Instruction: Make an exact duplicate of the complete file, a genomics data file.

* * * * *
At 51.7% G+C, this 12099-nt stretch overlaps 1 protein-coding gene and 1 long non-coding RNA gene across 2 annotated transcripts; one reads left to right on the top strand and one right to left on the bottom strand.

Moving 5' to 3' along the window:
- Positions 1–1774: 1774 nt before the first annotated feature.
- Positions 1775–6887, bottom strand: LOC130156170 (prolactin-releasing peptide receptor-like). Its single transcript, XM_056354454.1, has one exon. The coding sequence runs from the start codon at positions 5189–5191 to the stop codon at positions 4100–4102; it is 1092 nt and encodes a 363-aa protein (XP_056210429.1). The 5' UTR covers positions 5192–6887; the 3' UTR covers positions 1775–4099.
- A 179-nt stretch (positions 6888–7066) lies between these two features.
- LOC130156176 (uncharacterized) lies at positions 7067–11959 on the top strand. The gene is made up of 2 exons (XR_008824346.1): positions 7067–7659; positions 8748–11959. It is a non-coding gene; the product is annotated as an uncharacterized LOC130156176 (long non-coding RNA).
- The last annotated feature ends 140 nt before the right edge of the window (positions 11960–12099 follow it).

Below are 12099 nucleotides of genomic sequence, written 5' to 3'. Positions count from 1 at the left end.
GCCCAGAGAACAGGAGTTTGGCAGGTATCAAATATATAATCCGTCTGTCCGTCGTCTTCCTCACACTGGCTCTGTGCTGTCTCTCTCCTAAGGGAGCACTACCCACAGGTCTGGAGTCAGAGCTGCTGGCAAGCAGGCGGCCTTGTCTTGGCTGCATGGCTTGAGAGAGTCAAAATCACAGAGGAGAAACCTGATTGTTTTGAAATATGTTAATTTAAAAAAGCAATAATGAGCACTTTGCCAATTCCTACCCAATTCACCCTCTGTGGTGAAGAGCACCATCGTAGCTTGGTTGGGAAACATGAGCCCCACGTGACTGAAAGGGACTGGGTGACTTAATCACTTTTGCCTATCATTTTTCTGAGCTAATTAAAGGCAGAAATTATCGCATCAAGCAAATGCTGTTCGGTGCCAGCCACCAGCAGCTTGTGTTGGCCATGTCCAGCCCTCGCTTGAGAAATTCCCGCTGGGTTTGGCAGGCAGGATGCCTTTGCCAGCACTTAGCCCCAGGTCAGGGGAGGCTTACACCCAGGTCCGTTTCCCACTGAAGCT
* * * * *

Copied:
At 51.7% G+C, this 12099-nt stretch overlaps 1 protein-coding gene and 1 long non-coding RNA gene across 2 annotated transcripts; one reads left to right on the top strand and one right to left on the bottom strand.

Moving 5' to 3' along the window:
- Positions 1–1774: 1774 nt before the first annotated feature.
- Positions 1775–6887, bottom strand: LOC130156170 (prolactin-releasing peptide receptor-like). Its single transcript, XM_056354454.1, has one exon. The coding sequence runs from the start codon at positions 5189–5191 to the stop codon at positions 4100–4102; it is 1092 nt and encodes a 363-aa protein (XP_056210429.1). The 5' UTR covers positions 5192–6887; the 3' UTR covers positions 1775–4099.
- A 179-nt stretch (positions 6888–7066) lies between these two features.
- LOC130156176 (uncharacterized) lies at positions 7067–11959 on the top strand. The gene is made up of 2 exons (XR_008824346.1): positions 7067–7659; positions 8748–11959. It is a non-coding gene; the product is annotated as an uncharacterized LOC130156176 (long non-coding RNA).
- The last annotated feature ends 140 nt before the right edge of the window (positions 11960–12099 follow it).

Below are 12099 nucleotides of genomic sequence, written 5' to 3'. Positions count from 1 at the left end.
GCCCAGAGAACAGGAGTTTGGCAGGTATCAAATATATAATCCGTCTGTCCGTCGTCTTCCTCACACTGGCTCTGTGCTGTCTCTCTCCTAAGGGAGCACTACCCACAGGTCTGGAGTCAGAGCTGCTGGCAAGCAGGCGGCCTTGTCTTGGCTGCATGGCTTGAGAGAGTCAAAATCACAGAGGAGAAACCTGATTGTTTTGAAATATGTTAATTTAAAAAAGCAATAATGAGCACTTTGCCAATTCCTACCCAATTCACCCTCTGTGGTGAAGAGCACCATCGTAGCTTGGTTGGGAAACATGAGCCCCACGTGACTGAAAGGGACTGGGTGACTTAATCACTTTTGCCTATCATTTTTCTGAGCTAATTAAAGGCAGAAATTATCGCATCAAGCAAATGCTGTTCGGTGCCAGCCACCAGCAGCTTGTGTTGGCCATGTCCAGCCCTCGCTTGAGAAATTCCCGCTGGGTTTGGCAGGCAGGATGCCTTTGCCAGCACTTAGCCCCAGGTCAGGGGAGGCTTACACCCAGGTCCGTTTCCCACTGAAGCT